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I have an ASP.NET 4.0 (IIS 7.5) application running on a server(Window Server 2008 R2 Standard), named WEBSERV, and a SQL Server (2008) database on another server, named DATASERV. The SQL Server has a login setup as user for my database with read privileges. I am the owner of the AD group that is associated with the SQL Server login, named READGROUP and I use to access the database using integrated security, which I understand is Windows authentication. The ASP.NET application's app pool identity is set to NetworkService. Anonymous authentication is enabled. ASP.NET impersonation, Basic authentication, Digest Authentication, Forms authentication, Windows Authentication all disabled. I can enable these if need be. For me to give a human user read access to the database, I add them to the READGROUP.

My goal is to add a 1 non human user to the READGROUP so that the ASP.NET application can may query the database and display data in the HTML table. I have the code working on my dev box, but its operating with my credentials, which has access to the data because I'm a part of READGROUP. When the app is running on WEBSERV, its Windows Identity is showing up as "NT AUTHORITY\Network Service".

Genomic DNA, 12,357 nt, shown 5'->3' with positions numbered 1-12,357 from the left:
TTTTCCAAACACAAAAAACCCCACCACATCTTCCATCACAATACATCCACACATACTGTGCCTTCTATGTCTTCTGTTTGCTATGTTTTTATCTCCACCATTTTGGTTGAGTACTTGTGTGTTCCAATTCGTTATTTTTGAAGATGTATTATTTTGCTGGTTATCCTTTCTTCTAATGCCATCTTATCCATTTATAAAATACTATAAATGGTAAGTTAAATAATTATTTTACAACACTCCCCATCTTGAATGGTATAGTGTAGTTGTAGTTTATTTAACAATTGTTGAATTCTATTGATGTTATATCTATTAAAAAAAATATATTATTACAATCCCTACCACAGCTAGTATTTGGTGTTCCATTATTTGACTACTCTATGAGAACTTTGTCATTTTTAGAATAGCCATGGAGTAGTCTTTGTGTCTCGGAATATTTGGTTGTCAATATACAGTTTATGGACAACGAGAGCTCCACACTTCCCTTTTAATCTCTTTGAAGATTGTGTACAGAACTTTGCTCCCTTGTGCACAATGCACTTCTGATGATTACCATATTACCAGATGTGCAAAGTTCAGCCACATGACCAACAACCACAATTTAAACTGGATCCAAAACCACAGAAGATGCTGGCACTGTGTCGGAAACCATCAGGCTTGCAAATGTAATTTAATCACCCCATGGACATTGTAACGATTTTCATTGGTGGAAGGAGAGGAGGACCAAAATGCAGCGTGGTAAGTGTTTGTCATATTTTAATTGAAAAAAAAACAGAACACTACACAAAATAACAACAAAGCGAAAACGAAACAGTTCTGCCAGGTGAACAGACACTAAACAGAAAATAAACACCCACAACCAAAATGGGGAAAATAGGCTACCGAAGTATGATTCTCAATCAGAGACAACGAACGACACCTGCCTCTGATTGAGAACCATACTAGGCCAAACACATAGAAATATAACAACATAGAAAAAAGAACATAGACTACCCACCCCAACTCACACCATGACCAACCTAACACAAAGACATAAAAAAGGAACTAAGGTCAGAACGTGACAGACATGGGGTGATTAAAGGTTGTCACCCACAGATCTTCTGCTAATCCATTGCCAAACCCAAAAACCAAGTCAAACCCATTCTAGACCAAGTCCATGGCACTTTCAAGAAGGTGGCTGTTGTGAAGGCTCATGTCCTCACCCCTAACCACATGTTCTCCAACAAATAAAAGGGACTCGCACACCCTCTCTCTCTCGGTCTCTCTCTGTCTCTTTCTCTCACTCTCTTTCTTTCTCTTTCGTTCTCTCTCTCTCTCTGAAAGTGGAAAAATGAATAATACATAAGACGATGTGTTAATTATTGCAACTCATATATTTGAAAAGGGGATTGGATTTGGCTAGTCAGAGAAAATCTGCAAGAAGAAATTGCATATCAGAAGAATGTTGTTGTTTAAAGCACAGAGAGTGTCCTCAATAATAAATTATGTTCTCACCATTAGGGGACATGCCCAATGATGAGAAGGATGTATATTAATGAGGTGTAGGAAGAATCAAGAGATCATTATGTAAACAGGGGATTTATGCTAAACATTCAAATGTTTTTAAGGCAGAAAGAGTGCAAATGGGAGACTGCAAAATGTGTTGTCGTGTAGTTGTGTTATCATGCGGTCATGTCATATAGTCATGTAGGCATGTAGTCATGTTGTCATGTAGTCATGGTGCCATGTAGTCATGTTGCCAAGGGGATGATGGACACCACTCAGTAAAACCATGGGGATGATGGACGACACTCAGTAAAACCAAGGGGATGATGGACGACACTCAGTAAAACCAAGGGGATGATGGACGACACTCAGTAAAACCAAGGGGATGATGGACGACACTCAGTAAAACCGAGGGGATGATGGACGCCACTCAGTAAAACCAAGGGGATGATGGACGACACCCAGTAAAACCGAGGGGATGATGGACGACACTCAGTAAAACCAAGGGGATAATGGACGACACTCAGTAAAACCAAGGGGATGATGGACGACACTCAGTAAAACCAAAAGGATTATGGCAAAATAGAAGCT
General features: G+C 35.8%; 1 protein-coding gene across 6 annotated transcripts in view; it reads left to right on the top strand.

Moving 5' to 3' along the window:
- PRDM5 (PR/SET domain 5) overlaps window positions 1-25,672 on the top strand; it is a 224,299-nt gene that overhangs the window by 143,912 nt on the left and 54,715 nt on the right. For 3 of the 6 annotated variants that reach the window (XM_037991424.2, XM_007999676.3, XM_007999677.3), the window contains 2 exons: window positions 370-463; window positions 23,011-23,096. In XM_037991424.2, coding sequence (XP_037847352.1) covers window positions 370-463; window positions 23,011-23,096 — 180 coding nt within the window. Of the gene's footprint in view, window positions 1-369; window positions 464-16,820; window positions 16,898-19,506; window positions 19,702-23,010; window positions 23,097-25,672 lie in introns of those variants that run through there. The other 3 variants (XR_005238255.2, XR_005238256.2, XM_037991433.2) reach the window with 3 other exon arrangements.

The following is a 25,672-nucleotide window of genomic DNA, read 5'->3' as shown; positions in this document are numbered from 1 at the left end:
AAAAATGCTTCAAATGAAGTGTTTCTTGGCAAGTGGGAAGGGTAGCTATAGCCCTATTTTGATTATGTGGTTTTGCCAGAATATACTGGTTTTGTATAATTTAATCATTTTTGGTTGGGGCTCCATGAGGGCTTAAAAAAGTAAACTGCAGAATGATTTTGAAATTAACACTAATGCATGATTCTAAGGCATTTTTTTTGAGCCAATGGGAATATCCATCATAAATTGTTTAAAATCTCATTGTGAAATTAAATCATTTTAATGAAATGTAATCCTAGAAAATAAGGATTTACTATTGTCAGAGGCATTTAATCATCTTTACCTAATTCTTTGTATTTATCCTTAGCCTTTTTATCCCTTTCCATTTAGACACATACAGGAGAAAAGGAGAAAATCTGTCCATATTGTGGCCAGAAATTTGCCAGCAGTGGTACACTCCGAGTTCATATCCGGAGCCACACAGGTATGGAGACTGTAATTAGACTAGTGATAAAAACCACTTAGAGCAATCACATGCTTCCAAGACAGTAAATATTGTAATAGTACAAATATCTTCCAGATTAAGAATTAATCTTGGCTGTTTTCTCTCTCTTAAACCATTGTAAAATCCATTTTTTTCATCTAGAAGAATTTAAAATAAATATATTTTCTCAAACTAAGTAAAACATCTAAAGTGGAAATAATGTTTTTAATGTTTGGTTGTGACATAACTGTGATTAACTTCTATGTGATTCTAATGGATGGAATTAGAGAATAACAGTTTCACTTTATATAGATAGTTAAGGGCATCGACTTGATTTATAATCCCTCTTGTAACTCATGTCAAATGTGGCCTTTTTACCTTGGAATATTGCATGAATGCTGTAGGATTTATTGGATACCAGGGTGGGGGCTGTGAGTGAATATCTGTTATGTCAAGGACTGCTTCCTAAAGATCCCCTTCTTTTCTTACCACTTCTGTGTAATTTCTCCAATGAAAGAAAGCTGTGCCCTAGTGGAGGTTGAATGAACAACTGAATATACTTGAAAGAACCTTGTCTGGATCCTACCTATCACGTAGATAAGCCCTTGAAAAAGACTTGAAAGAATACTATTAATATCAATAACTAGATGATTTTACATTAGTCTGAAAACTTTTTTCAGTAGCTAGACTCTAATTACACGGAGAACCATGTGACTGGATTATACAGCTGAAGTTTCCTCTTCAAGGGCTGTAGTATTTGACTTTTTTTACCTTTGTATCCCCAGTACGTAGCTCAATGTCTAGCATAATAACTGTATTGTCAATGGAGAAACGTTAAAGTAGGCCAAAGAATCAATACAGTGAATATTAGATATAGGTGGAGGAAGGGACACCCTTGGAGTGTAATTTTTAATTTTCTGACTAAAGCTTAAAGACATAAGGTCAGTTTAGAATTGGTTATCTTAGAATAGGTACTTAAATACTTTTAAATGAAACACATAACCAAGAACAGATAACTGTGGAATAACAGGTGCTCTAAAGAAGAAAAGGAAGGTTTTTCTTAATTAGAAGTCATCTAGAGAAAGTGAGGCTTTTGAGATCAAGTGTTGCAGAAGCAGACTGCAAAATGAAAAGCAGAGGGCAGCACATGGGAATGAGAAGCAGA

I do not want to store my password on WEBSERV like this. I have to change it every 90 days and this is a major pain to maintain, and the IT people strongly discourage it.

Is there any way to get a specific user for WEBSERV + ASP.NET + my application added to my AD group?

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You will need to add the computer account for WEBSERV as a SQL login.

You can do this from T-SQL:

CREATE LOGIN [WEBSERV$] FROM WINDOWS;

or from the GUI by creating a login as you normally, but entering YOURDOMAIN\WEBSERV$ in the search dialog when searching for the AD account.

After this you may map the user to the database as you normally would.

It may be desirable to instead create an AD User to use as the service account for the application pool identity, give it an extremely long password, and set the flag 'Password Never Expires' on the account. This is arguably more secure that granting access to the computer account but it depends how flexible your IT department is on password policy for service accounts.

Using your own AD account as a service account is a bad idea in any case.

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